It is often said that within politics, perception is reality and the truth is negotiable. It is with respect to this saying that I must confess APC have excelled in the current presidential election campaign. The perception of good governance in Lagos especially, has gone some way into solidifying it as a reality. Asiwaju Tinubu has also benefitted immensely from this perception of Lagos and has been able to use it to cement his place as national leader of the APC. Anyone that defeats an Atiku Abubakar in politics without the power of incumbency deserves plaudit.
Asiwaju is a deft politician. However he isn’t doing anything new. He is simply copying what Pa Awolowo did in the South West when he held sway, and what Dr Azikiwe and MI Okpara did in the East and Alhaji Tafawa Balewa and Sir Ahmadu Bello did in the North (collectively our founding fathers). Whilst Pa Awolowo was able to deliver on his electoral mandate in all of the South West, Asiwaju has only been able to do so mainly in Lagos. If Pa Awolowo failed to take his relative South West success to the centre, I doubt very much Asiwaju can as APC still seem a collection of strange bedfellows nationally. The East and Northern regions currently don’t appear to have their own version of Asiwaju, perhaps this supports Asiwaju’s ambition somewhat unlike Pa Awolowo that had commendable opponents in other regions.
What is interesting to note however is that this period, when the regions had considerable power, largely coincides with when all of Nigeria was mostly productive. During the first half of the 60s, prior to oil discovery and military incursion into power, agriculture was Nigeria’s biggest sector (some 60% odd of GDP) and main earner of foreign exchange. None of the regions had a mono control of the sector as each had its own area of strength within the sector. Further, Nigeria was a major exporter of agricultural products and was particularly a global leader in palm oil, cocoa and tomatoes. What the agricultural sector did then was that it allowed each regional leader to negotiate from a position of economic strength whenever they gathered to discuss central matters. It is not entirely clear to me, and I need to read more on this, why the founding fathers wanted control of the centre considering the autonomy and true federal nature of governance at the time. But jostle for the centre they did. We all know what happened in 1966 when tensions got too heated as a result of the failure of the struggle for power at the centre.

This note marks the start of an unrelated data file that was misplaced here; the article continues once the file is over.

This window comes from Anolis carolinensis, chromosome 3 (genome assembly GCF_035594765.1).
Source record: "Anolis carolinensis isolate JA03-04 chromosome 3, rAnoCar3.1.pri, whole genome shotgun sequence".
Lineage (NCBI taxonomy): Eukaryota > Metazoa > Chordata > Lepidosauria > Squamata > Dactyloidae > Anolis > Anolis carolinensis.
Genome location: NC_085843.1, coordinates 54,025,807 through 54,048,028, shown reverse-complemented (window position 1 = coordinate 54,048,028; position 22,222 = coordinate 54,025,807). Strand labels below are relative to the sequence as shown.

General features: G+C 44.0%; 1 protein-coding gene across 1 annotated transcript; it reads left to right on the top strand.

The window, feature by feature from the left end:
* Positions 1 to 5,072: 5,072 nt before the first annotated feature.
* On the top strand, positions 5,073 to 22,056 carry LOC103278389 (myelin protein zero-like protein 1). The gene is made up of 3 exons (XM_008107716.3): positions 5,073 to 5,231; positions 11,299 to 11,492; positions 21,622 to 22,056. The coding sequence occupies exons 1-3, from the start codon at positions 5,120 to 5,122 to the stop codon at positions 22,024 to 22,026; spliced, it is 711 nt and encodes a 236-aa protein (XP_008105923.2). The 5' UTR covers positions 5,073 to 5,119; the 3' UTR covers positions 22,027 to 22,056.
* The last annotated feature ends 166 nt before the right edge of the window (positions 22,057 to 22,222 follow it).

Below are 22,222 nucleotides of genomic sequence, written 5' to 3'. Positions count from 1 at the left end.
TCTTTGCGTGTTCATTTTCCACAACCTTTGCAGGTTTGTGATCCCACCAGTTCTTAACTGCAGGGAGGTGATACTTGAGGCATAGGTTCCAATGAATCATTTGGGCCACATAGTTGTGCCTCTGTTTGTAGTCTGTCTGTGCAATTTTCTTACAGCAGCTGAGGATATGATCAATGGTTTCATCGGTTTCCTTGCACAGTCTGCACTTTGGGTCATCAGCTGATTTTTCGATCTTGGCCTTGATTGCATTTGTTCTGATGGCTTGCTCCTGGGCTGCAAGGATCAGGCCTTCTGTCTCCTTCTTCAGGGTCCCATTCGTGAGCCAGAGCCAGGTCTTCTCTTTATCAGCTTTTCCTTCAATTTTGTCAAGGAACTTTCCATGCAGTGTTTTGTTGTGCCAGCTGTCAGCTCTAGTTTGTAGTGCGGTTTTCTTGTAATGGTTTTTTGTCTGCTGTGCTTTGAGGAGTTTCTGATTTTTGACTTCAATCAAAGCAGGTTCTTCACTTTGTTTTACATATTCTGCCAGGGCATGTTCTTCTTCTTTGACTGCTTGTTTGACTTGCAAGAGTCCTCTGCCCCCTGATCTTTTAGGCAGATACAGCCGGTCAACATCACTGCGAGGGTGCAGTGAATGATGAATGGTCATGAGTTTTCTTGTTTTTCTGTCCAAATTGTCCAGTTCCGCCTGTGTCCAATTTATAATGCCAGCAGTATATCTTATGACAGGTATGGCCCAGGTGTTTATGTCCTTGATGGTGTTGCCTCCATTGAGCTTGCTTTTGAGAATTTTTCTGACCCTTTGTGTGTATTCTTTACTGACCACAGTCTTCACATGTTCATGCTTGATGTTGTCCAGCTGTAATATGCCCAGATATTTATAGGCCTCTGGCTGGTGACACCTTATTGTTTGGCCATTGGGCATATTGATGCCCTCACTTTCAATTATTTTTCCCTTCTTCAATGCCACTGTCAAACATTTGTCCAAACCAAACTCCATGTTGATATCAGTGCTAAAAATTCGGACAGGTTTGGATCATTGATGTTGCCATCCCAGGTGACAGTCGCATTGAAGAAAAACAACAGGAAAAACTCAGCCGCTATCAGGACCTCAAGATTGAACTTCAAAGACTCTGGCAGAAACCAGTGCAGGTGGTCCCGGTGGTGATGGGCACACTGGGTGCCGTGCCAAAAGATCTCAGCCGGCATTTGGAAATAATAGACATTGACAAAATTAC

Whilst the various killings that led to the military’s incursion into power were wrong and unfortunate, it was hardly surprising considering that the formation of Nigeria as a country was never negotiated among those that were forced to bear the name “Nigerian”. Unfortunately our founding fathers failed to communicate with and reiterate enough to those that they led, the friction that was bound to occur, the length of time it was going to take and the need for patience to be exercised by all and sundry in the negotiation of what the “Nigerian identity” and “Nigerian dream” was. Perhaps, and in hindsight, what should have been made clear by the founding fathers was that all life was equal, irrespective of the region one came from and that justice would be full no matter whose ox is gored. This communication failure perhaps contributed to why the Aguiyi-Ironsi government was lenient and perceived to be lenient on the Majors that initiated the first coup and set of killings.